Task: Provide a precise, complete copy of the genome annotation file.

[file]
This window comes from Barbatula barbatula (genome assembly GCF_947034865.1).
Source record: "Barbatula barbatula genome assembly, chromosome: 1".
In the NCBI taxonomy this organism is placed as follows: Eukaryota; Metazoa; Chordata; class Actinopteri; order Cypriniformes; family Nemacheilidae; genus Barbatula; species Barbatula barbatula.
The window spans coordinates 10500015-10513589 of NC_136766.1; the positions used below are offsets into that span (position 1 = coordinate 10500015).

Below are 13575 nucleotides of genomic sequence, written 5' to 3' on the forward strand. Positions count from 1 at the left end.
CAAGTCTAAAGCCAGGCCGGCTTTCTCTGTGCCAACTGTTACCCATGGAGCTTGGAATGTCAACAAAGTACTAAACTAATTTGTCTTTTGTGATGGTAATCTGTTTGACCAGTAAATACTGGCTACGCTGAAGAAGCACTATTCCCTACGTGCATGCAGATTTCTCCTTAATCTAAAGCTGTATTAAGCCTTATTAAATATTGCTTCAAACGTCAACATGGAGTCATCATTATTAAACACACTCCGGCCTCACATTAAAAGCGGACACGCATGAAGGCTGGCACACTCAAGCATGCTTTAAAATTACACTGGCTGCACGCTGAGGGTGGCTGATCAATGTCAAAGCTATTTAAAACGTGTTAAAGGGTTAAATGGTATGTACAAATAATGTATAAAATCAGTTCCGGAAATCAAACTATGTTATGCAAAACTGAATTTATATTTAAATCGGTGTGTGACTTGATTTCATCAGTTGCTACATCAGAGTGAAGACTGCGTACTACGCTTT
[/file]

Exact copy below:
This window comes from Barbatula barbatula (genome assembly GCF_947034865.1).
Source record: "Barbatula barbatula genome assembly, chromosome: 1".
In the NCBI taxonomy this organism is placed as follows: Eukaryota; Metazoa; Chordata; class Actinopteri; order Cypriniformes; family Nemacheilidae; genus Barbatula; species Barbatula barbatula.
The window spans coordinates 10500015-10513589 of NC_136766.1; the positions used below are offsets into that span (position 1 = coordinate 10500015).

Below are 13575 nucleotides of genomic sequence, written 5' to 3' on the forward strand. Positions count from 1 at the left end.
CAAGTCTAAAGCCAGGCCGGCTTTCTCTGTGCCAACTGTTACCCATGGAGCTTGGAATGTCAACAAAGTACTAAACTAATTTGTCTTTTGTGATGGTAATCTGTTTGACCAGTAAATACTGGCTACGCTGAAGAAGCACTATTCCCTACGTGCATGCAGATTTCTCCTTAATCTAAAGCTGTATTAAGCCTTATTAAATATTGCTTCAAACGTCAACATGGAGTCATCATTATTAAACACACTCCGGCCTCACATTAAAAGCGGACACGCATGAAGGCTGGCACACTCAAGCATGCTTTAAAATTACACTGGCTGCACGCTGAGGGTGGCTGATCAATGTCAAAGCTATTTAAAACGTGTTAAAGGGTTAAATGGTATGTACAAATAATGTATAAAATCAGTTCCGGAAATCAAACTATGTTATGCAAAACTGAATTTATATTTAAATCGGTGTGTGACTTGATTTCATCAGTTGCTACATCAGAGTGAAGACTGCGTACTACGCTTT